How to Move a Crystal Chandelier AKA How to Dismantle & Pack a Crystal Chandelier 0
You would think "How to Move a Crystal Chandelier" and "How to Dismantle & Pack a Crystal Chandelier" would be two different topics... but they are not! Ask any chandelier restoration expert and they will agree that the best way to move a chandelier is to dismantle it and pack it.
We believe with our whole heart that if you are removing a crystal-armed chandelier from one location and transporting it to another location, it should be taken apart and packed. I know - I hear you say that if you crate it properly, it will be fine. But, it might not be and why take the chance?
If a chandelier hangs within a crate, it can bang around in that crate. If it is secured so that it can't swing, pressure is placed on those tension points. Either scenario can shatter the crystal pieces. And, if you have had it happen, you know how hard it is to match a broken chandelier arm.
We ship thousands of our chandeliers, and we always ship them with the arms removed from the main fixture, wrapped, and packed withing packing pellets. We also carefully wrap then hanging crystal so that these pieces don't touch one another.
Below is the method that we recommend. These instructions will work with many crystal chandeliers made within the last 70 years or so. If your chandelier is an antique, or you think it is exceptionally valuable, please consult a professional.
- Take photos and make diagrams of where all the crystal pendants and strands hang. Don't rely on original instructions.
- Lay out your tissue paper on a table, then carefully place your prisms/pendants on the tissue paper so that they do not touch. Fold the paper with the pendants inside the folds - you will have to be the judge of how many per sheet of paper to use, but you don't want the final result to be so heavy or large that the crystals tear through the paper. Tape and label. For example: Prisms for Top.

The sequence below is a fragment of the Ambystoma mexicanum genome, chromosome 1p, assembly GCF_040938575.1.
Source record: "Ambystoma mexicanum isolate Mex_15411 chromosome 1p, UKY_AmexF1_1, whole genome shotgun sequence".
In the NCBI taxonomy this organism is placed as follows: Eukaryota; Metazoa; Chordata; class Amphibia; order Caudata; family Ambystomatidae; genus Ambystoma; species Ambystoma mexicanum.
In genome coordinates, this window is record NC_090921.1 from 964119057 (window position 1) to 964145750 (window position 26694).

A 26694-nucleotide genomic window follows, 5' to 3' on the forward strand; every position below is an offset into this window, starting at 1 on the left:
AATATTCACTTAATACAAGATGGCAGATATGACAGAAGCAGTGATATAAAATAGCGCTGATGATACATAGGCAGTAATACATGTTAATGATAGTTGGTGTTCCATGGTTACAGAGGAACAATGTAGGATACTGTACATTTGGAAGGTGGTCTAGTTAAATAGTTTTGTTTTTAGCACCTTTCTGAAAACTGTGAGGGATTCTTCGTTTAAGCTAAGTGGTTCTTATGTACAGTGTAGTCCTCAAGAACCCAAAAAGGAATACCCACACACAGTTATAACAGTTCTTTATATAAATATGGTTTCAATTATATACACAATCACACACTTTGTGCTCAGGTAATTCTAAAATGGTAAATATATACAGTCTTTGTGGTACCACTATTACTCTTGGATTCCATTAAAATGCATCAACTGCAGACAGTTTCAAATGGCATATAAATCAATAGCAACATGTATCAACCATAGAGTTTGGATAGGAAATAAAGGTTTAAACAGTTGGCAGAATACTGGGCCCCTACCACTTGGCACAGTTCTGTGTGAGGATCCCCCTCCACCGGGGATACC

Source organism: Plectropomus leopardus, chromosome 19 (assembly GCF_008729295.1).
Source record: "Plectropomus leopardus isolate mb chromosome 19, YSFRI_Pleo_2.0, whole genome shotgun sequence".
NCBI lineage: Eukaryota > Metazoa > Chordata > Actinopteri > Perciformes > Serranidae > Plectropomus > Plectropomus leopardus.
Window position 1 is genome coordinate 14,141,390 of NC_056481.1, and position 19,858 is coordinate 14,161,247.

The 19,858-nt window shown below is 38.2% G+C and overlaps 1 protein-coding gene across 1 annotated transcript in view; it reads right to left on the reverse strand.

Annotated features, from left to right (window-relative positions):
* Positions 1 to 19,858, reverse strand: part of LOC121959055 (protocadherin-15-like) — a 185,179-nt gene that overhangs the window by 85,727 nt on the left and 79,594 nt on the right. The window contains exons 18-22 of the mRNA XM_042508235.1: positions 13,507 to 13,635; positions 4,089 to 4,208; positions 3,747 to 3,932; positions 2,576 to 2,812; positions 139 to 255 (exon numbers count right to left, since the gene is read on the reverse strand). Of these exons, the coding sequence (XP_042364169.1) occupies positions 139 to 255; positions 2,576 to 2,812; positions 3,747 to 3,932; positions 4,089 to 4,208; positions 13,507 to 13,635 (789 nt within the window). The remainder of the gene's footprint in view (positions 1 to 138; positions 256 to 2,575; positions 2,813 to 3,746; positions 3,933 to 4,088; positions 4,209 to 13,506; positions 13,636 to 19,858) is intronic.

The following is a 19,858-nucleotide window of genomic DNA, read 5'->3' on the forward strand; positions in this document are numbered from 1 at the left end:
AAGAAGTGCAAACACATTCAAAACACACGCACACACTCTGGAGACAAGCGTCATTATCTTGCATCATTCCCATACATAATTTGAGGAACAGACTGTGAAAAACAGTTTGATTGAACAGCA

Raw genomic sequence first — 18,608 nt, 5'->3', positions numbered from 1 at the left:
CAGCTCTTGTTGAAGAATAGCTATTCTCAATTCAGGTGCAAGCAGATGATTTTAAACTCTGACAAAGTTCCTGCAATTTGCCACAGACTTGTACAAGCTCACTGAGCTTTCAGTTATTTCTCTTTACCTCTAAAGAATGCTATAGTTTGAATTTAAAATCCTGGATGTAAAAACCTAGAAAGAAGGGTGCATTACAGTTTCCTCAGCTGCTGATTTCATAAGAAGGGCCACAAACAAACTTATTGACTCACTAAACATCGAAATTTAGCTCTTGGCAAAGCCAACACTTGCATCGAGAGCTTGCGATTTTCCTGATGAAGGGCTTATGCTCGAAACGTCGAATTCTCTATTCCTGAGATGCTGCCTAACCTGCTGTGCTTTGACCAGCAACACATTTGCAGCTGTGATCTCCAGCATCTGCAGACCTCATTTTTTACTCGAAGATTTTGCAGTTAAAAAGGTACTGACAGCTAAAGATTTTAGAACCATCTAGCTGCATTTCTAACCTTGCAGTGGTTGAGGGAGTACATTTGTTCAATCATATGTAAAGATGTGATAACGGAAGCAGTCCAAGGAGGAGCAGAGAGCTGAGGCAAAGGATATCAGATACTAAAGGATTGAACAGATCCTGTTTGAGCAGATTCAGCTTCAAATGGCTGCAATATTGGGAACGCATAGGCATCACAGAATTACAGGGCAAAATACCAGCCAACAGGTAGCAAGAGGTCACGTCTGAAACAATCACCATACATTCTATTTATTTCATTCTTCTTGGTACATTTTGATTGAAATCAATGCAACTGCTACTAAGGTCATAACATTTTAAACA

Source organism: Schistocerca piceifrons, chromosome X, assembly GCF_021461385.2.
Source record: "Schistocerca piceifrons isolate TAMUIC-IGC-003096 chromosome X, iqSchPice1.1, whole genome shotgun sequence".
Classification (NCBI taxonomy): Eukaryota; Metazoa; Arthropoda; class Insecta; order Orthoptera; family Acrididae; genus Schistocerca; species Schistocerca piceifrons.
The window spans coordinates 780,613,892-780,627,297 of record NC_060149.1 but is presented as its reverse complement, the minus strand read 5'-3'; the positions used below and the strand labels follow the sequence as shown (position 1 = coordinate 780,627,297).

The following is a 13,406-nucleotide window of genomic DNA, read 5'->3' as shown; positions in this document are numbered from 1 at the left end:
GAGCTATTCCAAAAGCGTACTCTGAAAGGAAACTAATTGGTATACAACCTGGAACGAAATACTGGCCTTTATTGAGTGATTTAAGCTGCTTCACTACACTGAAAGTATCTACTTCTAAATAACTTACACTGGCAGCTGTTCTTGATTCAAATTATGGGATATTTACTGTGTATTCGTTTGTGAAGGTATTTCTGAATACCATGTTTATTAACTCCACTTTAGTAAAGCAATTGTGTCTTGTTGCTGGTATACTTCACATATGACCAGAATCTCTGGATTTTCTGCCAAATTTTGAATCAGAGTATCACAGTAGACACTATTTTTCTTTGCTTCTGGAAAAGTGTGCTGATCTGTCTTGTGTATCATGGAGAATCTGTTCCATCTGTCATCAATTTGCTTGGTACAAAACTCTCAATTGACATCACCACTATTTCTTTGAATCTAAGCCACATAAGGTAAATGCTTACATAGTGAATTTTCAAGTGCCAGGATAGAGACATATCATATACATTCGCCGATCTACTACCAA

- For strands, use the same method as above, making sure that the strands do not tangle. Once the crystals have all been removed, you can work with the chandelier without all the crystals banging against each other.
- Make sure the power to your fixture off!
- Remove the bottom of the chandelier to get to the nuts that are holding the arms onto the fixture. You can see instructions on how to remove the bottom of our chandeliers here and here. Wrap the bottom in bubble wrap.
- Disconnect the wiring from the arms. While holding the outer, heavy part of the arm, unscrew the nut on the underside of the plate that is holding the arm and lift the arm out of the plate. Remove the light bulb and wrap the arm carefully in bubble wrap. Do this for all of the arms.
- Disconnect the chandelier from the ceiling and remove the stem of the chandelier from the chain. Wrap the stem well in bubble wrap.
- Don't forget to remove your chain, canopy, screw loop and cross bar. You will want to take this with you as it might be original to the chandelier.
- In the bottom of a box large enough for the arms, make sure you have some good cushioning material: layered bubble wrap or packing peanuts. Carefully lay the arms in making sure that there is cushion between each and around each arm. Arrange them so that the heavy parts (candle cups and bobeches) are not on top of one another.